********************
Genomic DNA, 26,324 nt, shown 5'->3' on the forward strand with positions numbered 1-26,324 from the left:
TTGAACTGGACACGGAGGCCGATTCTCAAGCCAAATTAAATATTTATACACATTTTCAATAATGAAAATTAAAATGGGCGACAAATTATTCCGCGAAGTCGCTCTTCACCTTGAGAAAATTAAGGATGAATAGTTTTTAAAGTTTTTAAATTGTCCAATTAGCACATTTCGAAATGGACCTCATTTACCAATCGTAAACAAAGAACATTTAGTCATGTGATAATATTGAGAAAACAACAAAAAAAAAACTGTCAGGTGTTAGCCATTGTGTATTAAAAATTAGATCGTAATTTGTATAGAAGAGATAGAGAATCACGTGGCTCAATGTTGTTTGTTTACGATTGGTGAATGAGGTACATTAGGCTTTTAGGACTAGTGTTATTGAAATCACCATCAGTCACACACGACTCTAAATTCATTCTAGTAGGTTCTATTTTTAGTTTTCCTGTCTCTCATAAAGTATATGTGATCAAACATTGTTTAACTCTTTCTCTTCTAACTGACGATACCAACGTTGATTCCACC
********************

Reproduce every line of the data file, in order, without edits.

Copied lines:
Genomic DNA, 26,324 nt, shown 5'->3' on the forward strand with positions numbered 1-26,324 from the left:
TTGAACTGGACACGGAGGCCGATTCTCAAGCCAAATTAAATATTTATACACATTTTCAATAATGAAAATTAAAATGGGCGACAAATTATTCCGCGAAGTCGCTCTTCACCTTGAGAAAATTAAGGATGAATAGTTTTTAAAGTTTTTAAATTGTCCAATTAGCACATTTCGAAATGGACCTCATTTACCAATCGTAAACAAAGAACATTTAGTCATGTGATAATATTGAGAAAACAACAAAAAAAAAACTGTCAGGTGTTAGCCATTGTGTATTAAAAATTAGATCGTAATTTGTATAGAAGAGATAGAGAATCACGTGGCTCAATGTTGTTTGTTTACGATTGGTGAATGAGGTACATTAGGCTTTTAGGACTAGTGTTATTGAAATCACCATCAGTCACACACGACTCTAAATTCATTCTAGTAGGTTCTATTTTTAGTTTTCCTGTCTCTCATAAAGTATATGTGATCAAACATTGTTTAACTCTTTCTCTTCTAACTGACGATACCAACGTTGATTCCACC